04/20/2022, 14.31
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War in Ukraine: Asian exports to Russia collapse

Exports from Japan, Singapore, South Korea, Taiwan, Indonesia and Vietnam are way down. Western sanctions against Russia weigh heavily. Conversely, imports from Russia are up, mainly because of higher gas, oil and grain prices. The same goes for China.

Tokyo (AsiaNews) – The war in Ukraine has dramatically reduced Asian exports to Russia, a situation that goes beyond the countries that have signed up to Western sanctions against Moscow.

According to Nikkei Asia, sanctions and some logistical problems are driving down Asian sales to Russia.

Japan’s Ministry of Finance today reported that the value of Japanese exports to Russia in March fell by 31.5 per cent in one year, while total exports jumped by 14.7 per cent.

Following Russia’s invasion of Ukraine, Japan imposed punitive measures, including a ban on the sale of semiconductors and other high-tech products to Russia.

Singapore also adopted sanctions against Russia, blocking the transfer of military equipment and high-tech assets to Russia and freezing Russian assets held in its banks. As a result, exports to Russia fell by more than 85 per cent last month.

The same goes for two other US allies in the Western Pacific: South Korea and Taiwan. South Korean exports to Russia dropped by 55.6 per cent in March, roughly the same as Taiwan’s.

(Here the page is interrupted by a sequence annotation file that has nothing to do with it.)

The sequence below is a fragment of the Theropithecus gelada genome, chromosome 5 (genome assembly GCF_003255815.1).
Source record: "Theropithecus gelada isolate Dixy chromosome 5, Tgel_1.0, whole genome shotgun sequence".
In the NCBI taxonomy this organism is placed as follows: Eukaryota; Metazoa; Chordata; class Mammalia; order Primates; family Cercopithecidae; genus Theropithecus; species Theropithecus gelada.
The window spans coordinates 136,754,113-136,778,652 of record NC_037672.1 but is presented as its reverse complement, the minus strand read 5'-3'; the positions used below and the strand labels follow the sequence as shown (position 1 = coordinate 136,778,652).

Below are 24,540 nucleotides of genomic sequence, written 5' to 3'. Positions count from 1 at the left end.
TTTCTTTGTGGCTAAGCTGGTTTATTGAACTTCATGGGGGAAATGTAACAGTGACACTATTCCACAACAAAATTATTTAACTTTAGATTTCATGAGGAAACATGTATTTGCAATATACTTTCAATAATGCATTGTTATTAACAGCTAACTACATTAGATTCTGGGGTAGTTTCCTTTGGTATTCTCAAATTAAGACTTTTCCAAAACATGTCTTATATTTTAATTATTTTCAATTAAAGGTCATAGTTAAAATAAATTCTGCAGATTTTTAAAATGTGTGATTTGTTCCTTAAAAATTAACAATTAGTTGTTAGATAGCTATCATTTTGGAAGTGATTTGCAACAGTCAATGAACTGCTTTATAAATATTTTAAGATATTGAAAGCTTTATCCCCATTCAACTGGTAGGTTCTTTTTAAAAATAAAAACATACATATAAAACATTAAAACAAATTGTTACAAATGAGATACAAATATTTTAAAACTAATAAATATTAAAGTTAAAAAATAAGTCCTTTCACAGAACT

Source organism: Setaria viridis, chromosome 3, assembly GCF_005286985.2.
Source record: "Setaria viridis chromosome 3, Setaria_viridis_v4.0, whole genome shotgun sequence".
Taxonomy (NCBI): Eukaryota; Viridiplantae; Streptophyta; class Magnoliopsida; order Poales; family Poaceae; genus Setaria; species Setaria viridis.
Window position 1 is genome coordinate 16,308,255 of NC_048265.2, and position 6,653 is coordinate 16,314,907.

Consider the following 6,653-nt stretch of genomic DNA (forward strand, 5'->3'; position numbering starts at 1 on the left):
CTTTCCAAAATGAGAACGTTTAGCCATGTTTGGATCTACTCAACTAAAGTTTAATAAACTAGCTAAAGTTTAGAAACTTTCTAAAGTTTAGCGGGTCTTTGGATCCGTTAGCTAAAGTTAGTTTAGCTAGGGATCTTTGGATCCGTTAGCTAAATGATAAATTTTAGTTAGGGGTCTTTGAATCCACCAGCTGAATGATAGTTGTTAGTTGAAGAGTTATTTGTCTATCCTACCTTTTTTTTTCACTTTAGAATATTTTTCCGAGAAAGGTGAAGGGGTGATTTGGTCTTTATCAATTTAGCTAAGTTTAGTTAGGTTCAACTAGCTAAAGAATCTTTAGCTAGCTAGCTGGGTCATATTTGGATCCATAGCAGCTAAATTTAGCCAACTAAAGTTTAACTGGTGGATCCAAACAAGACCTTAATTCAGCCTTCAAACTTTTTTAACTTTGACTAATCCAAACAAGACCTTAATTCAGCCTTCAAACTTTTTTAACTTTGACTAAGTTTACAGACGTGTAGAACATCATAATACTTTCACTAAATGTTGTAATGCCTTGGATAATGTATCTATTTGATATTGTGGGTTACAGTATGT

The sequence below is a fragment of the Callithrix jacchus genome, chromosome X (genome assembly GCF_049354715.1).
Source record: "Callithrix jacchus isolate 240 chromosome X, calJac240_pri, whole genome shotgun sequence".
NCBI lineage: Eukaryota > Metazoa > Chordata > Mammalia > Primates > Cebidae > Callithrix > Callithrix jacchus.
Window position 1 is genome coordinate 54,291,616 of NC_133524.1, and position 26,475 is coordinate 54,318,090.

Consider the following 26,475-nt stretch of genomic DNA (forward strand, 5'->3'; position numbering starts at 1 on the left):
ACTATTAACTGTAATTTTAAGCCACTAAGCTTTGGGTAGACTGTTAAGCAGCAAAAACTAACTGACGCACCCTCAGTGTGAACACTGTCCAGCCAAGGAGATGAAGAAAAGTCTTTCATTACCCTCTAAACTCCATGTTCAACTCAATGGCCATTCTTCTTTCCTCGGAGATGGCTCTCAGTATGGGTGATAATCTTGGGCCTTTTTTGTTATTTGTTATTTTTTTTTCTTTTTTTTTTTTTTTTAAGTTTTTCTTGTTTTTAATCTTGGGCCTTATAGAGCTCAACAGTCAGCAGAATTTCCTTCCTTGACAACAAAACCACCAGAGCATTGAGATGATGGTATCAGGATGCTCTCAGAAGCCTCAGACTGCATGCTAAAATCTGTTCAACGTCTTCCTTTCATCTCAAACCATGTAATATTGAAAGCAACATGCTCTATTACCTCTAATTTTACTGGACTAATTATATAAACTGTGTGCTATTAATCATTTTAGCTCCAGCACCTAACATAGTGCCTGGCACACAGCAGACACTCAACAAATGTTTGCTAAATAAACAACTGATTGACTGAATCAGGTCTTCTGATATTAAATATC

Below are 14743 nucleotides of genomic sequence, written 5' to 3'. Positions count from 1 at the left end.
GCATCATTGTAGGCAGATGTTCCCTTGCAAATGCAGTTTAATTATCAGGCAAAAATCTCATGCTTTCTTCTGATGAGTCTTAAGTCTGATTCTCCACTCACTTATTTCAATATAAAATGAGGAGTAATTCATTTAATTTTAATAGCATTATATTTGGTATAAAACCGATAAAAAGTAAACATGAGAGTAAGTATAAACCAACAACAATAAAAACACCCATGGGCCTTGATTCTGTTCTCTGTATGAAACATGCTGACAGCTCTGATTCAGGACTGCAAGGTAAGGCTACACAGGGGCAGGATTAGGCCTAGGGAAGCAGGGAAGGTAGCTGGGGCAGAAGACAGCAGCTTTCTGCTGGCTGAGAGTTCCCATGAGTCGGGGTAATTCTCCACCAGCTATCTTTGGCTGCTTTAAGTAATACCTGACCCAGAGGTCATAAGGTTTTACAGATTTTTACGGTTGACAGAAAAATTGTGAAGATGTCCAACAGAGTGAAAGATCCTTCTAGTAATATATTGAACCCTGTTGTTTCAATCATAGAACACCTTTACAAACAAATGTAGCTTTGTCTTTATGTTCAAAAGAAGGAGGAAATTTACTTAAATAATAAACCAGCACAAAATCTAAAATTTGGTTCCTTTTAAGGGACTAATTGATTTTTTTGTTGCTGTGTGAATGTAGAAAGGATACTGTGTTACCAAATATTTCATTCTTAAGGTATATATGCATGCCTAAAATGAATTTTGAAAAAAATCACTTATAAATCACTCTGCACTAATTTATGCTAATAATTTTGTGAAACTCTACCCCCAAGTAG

Vietnam also reported an 84 per cent decline in exports to Russia with whom it has always had close ties.

Although Indonesia has been careful not to take sides on the Russian-Ukrainian conflict, it too saw its Russia-bound exports drop by about 50 per cent.

Conversely, while direct exports to Russia are way down, the same cannot be said about imports. Japan’s have increased by 89.6 per cent.

Notwithstanding the impossibility of quickly replacing Russian energy supplies, analysts note that the real factor in rising Asian imports from Russia is the soaring cost of oil, gas and wheat.

High energy prices also explain higher Chinese imports from Russia (+26.4 per cent in March). However, the growth of trade between Beijing and Moscow is slowing down.

Last month Sino-Russian trade rose by 12.8 per cent year-on-year, about half that of February (25.7 per cent), when Vladimir Putin launched his military attack against Ukraine.

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